ii. Because of this section of the opinion, it is now established that Congress may neither expand nor contract the Supreme Court’s original jurisdiction

d. An unconstitutional law may not be given any effect; therefore, the Supreme Court is powerless to issue a writ of mandamus on Marbury’s behalf

Martin v. Hunter’s Lessee and Cohens v. Virginia (1816)

3. Martin v. Hunter’s Lessee and Cohens v. Virginia recognize the power of the Supreme Court to review state court judgments involving questions of federal law

a. Article III does not explicitly say that the U.S. Supreme Court may review judgments of state courts

b. Sec. 25 of the First Judiciary Act gave the Supreme Court jurisdiction to review some state supreme court judgments involving federal questions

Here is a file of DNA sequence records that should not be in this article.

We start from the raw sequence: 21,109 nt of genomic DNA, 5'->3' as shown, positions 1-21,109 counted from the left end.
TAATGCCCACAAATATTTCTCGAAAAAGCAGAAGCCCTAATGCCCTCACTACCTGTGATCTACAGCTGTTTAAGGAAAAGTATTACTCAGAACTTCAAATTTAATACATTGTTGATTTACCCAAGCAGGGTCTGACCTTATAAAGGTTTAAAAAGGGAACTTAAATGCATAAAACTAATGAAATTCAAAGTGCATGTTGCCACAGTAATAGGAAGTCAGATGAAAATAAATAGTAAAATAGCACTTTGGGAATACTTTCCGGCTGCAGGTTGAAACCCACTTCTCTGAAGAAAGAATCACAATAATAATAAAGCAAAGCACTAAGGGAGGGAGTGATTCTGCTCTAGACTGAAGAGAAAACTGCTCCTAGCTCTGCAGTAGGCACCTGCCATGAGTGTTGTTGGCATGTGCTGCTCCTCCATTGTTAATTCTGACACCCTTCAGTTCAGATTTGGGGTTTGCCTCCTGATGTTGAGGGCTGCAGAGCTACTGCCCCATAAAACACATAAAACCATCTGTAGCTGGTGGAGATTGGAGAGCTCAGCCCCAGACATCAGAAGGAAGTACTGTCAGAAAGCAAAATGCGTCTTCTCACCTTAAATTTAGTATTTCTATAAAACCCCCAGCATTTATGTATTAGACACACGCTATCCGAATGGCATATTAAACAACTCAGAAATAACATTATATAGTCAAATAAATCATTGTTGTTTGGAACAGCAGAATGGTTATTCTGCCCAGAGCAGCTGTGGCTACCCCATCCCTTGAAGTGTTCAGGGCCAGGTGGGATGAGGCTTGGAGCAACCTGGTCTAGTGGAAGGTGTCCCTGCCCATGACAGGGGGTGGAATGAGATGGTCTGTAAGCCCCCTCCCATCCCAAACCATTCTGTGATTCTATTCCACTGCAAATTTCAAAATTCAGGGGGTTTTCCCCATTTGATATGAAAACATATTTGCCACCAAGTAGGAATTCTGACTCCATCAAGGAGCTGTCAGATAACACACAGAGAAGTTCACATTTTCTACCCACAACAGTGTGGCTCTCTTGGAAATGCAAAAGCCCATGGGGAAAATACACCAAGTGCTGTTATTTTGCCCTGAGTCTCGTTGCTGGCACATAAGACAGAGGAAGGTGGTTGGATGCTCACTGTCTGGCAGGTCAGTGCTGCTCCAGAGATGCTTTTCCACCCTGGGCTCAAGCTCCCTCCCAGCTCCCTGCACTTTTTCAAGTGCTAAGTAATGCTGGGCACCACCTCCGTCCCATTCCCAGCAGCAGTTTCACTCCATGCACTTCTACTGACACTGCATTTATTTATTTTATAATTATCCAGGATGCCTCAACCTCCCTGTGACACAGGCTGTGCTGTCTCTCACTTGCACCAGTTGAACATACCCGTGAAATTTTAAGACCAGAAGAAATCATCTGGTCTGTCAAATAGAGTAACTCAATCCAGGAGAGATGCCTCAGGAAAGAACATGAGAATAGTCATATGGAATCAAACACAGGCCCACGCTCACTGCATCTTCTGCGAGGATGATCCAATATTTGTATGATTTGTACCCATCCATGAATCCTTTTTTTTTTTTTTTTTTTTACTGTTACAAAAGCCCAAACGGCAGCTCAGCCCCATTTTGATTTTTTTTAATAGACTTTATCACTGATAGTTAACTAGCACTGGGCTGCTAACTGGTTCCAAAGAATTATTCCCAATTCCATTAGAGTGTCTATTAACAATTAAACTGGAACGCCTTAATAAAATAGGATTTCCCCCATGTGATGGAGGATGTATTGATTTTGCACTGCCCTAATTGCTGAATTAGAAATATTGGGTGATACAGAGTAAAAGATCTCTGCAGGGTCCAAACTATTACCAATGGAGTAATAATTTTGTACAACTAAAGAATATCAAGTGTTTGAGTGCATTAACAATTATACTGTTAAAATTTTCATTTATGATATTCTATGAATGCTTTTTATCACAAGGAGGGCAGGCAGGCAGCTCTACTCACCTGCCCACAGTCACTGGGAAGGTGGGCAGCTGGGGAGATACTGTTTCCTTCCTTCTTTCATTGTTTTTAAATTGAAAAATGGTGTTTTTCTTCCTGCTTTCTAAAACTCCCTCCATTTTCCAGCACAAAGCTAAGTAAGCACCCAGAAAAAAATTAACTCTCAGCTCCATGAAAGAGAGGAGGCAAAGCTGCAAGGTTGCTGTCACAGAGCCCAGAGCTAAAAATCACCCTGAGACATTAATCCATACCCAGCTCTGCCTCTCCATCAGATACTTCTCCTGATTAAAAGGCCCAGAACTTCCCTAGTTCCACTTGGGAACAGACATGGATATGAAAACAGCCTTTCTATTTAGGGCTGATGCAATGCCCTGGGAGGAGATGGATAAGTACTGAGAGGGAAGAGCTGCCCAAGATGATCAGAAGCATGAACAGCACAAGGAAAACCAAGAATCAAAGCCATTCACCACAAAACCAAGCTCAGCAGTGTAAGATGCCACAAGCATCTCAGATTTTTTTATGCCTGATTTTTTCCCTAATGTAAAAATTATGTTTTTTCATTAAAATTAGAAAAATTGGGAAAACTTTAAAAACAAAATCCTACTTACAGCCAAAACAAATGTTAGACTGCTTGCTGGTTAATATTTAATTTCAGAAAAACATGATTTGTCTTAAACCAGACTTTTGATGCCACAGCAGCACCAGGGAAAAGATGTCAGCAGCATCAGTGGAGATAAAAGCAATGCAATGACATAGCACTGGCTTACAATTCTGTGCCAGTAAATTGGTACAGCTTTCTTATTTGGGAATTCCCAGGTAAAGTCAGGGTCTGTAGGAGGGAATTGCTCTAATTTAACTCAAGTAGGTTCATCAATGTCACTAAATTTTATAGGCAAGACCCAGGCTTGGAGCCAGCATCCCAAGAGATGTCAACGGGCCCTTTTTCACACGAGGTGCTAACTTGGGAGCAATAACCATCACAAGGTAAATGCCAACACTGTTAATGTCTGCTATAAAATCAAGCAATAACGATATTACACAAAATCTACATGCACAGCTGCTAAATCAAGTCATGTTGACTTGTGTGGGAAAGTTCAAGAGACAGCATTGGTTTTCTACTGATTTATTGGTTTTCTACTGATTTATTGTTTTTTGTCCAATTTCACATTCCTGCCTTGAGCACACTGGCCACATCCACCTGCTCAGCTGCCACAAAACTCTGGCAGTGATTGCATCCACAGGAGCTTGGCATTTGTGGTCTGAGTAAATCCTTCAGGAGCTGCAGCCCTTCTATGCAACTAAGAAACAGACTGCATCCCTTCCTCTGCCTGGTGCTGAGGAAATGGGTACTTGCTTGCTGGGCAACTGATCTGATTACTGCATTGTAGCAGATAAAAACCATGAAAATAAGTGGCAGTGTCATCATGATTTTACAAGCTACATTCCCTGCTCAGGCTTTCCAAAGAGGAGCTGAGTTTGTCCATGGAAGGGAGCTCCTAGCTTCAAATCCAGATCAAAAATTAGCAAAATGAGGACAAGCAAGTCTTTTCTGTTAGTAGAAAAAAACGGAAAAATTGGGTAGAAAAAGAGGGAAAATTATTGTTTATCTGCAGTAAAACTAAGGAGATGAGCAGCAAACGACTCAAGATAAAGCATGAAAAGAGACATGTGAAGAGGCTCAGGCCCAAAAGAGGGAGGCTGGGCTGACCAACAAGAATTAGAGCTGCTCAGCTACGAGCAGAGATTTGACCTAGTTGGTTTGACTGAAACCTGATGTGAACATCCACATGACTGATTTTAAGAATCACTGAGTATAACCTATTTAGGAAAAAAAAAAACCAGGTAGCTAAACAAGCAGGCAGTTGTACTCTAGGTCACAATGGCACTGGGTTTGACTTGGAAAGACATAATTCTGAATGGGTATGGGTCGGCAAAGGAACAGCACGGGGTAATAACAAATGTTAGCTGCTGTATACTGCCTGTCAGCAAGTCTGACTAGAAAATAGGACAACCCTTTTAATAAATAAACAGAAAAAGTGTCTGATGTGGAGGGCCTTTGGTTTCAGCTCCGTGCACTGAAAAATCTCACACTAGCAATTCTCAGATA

c. Virginia argued that Sec. 25 was unconstitutional because state sovereignty prohibited any federal court review of state judgments

d. Martin and Cohens held that Sec. 25 validly conferred jurisdiction on the Supreme Court to review state judgments, based on inferences drawn from the text of Article III; the practical need for uniformity in federal law; and federal courts having greater independence from political forces than state courts


a. Standing is a threshold inquiry (i.e., prior to merits)

b. Never an issue where damages are requested — only where injunctive and/or declaratory relief is requested

c. Standing has both constitutional and prudential aspects

1. Constitutional standing requirements come from “case or controversy” clause of Article III

d. Article III mandates three standing requirements:

1. Injury: Plf must allege that he or she is personally being subjected to a judicially-cognizable injury

A. Purpose of injury requirement is to ensure that plf has a personal stake in controversy and is not simply a concerned bystander